I am my own toughest customer. I start with myself, my individuality (duality) and my own frustrations with buying clothes. My requirements are that the garment must be both visually interesting and ethically produced, as well as having meaning. I try to come up with creative solutions. I design for free thinkers, other artists, and for everyone who appreciates quality materials and finishing as much as I do.

Image: © ITM AGENCY/INSTAGRAM (@itm.srl)

8. What qualities are most important for a designer?

Sensibility, judgement, boldness, impulsiveness, determination, boldness and a little cheekiness. A good sense for people and originality. A lot! Curiosity keeps you relevant.

9. Who do you look to for inspiration?

Inwardly, I dig deep into my source and put my hand into my own bosom. Silence helps, crystals strengthen my intuition and Mother Earth helps settle and confirm the gravelly noise inside my head. I like to study and collect art and stones and really like to read new age books about aliens and black holes.

10. If you could give younger fashion designers some advice, what would it be?

Never settle when it comes to quality of materials or craftsmanship. You only have one chance with a new client. You are unique, your frame of reference is specific to your life; trust it. It's enough to be yourself.

11. How would you describe your style?

From concept to art to clothing … colour and texture collide like the “glitter on the west coast" with galvanising effect. Our clothing is often seen as a transition from sharp, traditionally masculine clothing to more organically draped, flowing items which are often associated with conventional femininity.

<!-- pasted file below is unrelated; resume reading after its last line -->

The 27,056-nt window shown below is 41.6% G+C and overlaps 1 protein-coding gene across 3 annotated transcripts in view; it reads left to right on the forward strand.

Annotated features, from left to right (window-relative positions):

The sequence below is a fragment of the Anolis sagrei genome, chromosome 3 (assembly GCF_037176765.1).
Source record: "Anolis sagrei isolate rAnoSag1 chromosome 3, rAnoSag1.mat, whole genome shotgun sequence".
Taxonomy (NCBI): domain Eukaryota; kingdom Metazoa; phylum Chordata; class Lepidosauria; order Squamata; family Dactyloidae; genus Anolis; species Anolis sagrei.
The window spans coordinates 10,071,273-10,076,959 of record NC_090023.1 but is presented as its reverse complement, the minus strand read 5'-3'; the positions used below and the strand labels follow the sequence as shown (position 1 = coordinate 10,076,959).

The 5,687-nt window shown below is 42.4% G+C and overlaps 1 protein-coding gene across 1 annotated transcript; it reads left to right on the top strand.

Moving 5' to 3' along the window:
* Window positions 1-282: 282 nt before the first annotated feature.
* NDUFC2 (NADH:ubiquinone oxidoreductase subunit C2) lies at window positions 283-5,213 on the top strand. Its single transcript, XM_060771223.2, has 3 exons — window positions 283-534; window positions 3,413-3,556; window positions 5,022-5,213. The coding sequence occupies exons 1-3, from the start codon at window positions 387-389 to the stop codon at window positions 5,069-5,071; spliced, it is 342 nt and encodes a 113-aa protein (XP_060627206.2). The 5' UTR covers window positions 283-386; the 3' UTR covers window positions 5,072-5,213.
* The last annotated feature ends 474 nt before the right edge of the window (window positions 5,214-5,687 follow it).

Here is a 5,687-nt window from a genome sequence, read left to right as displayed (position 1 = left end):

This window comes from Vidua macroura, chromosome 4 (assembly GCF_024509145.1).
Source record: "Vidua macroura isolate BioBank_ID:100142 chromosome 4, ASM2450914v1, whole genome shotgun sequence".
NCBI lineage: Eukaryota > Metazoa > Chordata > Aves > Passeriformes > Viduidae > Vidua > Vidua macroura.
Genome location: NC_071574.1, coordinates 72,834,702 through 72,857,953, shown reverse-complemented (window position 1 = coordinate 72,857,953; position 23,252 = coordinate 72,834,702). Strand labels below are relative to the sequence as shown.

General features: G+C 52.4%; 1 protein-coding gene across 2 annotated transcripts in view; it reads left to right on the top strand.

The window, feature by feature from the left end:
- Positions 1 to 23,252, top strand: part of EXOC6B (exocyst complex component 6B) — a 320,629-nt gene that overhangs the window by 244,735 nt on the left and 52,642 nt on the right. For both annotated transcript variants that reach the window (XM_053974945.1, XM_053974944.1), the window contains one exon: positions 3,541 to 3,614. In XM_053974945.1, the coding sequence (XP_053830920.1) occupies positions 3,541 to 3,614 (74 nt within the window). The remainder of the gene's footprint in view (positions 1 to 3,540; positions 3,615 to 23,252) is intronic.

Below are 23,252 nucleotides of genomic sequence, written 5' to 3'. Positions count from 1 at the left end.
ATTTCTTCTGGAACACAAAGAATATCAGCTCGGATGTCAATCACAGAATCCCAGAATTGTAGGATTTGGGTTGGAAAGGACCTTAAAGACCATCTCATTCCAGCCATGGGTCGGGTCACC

We strive for balance and harmony between contrasting material choices: organic and natural South African fibres are directly combined with technical and industrial materials (such as refurbished nylon or recycled plastic). Our style is often recognised by undertones of distant Japan, nearby Europe and the dustiness of our homeland's soil on our bare feet.

12. What excites you about working in South Africa?

Our natural beauty, our natural resources, including South African wool and mohair, as well as our indomitable spirit and camaraderie.

“I am because we are”, ubuntu, South Africans' inherent, resilient spirit and innate creative skills, together with our unique aptitude for problem-solving, sometimes astound me.

13. Cape Town or Johannesburg?


Image: © ITM AGENCY/INSTAGRAM (@itm.srl)
Image: © ITM AGENCY/INSTAGRAM (@itm.srl)

14. You have just moved into the Old Mutual building in Cape Town city centre, where you live and work. Why there?

The Old Mutual building is our second home and my satellite showcase for Viviers. It was the closest my husband and I could visualise to having a global city experience in South Africa; similar to someone who would live in New York, yet truly South African.

15. Who has had a major influence on your work?

Marianne Fassler. I worked with her for eight years.

16. Is there anything else you want to do?

Art and interior decoration, as well as having a flower shop and a pawn shop.

17. What do you want to achieve with your business?

I want to expose the world to our authentic luxuries, made at home in Africa.

♦ VWB ♦